Farage Scalps Bercow. Now What?


Nigel Farage’s campaign to win the Parliamentary seat in Buckingham for UKIP must be going better than many thought. Political Betting’s Robert Smithson, for example, was taking bets against Farage last week, scoffing at Farage’s supporters, or those like me who thought Farage stood a good chance of being elected.

John Bercow, as it is turning out, now seems to be a worried man. And he is trying to find a way out of the contest. He is saying, in effect, that if UKIP breaks the convention of standing against the Speaker in elections in Buckingham, no Speaker’s seat would ever be safe again. He is suggesting a small Constituency be established for him to win, called St Stephens based on a tiny area around the Palace Of Westminster.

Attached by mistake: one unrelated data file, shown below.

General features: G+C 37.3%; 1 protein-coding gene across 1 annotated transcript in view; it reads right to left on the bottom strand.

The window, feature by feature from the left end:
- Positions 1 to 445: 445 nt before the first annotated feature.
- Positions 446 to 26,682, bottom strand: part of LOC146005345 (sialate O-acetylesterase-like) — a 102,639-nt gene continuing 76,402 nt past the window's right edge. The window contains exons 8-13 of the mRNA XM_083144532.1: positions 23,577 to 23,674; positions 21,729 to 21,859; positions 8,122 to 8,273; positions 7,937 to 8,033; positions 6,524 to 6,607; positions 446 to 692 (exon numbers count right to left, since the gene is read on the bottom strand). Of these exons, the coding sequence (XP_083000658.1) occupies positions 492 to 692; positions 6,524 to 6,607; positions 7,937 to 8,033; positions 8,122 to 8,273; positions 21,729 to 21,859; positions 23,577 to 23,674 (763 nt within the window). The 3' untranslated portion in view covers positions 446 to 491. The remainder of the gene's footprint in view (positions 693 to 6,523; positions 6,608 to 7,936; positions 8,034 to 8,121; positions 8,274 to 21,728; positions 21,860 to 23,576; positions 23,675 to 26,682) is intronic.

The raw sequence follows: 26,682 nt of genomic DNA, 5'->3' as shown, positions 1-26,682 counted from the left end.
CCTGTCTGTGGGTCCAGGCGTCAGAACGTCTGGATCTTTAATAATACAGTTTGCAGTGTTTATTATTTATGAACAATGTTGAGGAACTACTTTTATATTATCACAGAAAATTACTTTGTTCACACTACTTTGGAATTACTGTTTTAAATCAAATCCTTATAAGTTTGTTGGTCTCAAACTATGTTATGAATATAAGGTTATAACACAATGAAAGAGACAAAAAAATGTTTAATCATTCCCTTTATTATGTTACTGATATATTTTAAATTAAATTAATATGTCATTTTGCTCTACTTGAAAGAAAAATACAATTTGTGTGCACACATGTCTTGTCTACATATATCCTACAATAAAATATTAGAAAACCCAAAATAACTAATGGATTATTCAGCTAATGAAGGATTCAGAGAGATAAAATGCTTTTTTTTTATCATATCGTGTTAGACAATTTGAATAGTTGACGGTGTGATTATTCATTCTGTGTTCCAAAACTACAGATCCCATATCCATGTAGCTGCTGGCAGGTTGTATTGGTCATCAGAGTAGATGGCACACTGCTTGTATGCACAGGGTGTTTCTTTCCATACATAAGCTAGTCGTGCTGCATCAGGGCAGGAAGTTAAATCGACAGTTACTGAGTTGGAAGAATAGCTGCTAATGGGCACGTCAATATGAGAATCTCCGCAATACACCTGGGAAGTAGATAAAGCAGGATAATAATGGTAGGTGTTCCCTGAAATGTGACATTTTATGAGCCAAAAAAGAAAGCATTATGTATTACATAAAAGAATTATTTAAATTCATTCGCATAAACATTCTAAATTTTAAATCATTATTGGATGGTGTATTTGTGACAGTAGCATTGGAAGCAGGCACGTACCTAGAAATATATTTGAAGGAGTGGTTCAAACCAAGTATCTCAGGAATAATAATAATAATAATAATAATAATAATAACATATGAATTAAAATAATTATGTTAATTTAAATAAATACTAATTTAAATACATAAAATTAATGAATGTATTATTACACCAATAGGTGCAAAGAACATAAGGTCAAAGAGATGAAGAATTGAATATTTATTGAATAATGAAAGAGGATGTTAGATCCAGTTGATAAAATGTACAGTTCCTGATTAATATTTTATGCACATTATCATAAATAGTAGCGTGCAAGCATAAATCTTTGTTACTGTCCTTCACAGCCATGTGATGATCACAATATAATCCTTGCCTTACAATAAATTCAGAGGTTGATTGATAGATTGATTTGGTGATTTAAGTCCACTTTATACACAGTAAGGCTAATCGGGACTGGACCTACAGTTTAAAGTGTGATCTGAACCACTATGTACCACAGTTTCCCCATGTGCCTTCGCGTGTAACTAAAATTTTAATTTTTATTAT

Some details of this story can be found in The Daily Mail HERE.

I doubt Bercow would be saying all this if he felt secure in his Buckingham seat.

It seems a little late in the day for such Constitutional shenanigans, I would have thought, but I suppose The Political Class would likely want to run and save their darling Bercow from humiliation at the hands of Farage if that is what he fears.

But to be honest, I would suggest that running away and hiding would be even more humiliating for the precious little darlings, would it not, than losing an electoral battle fair and square.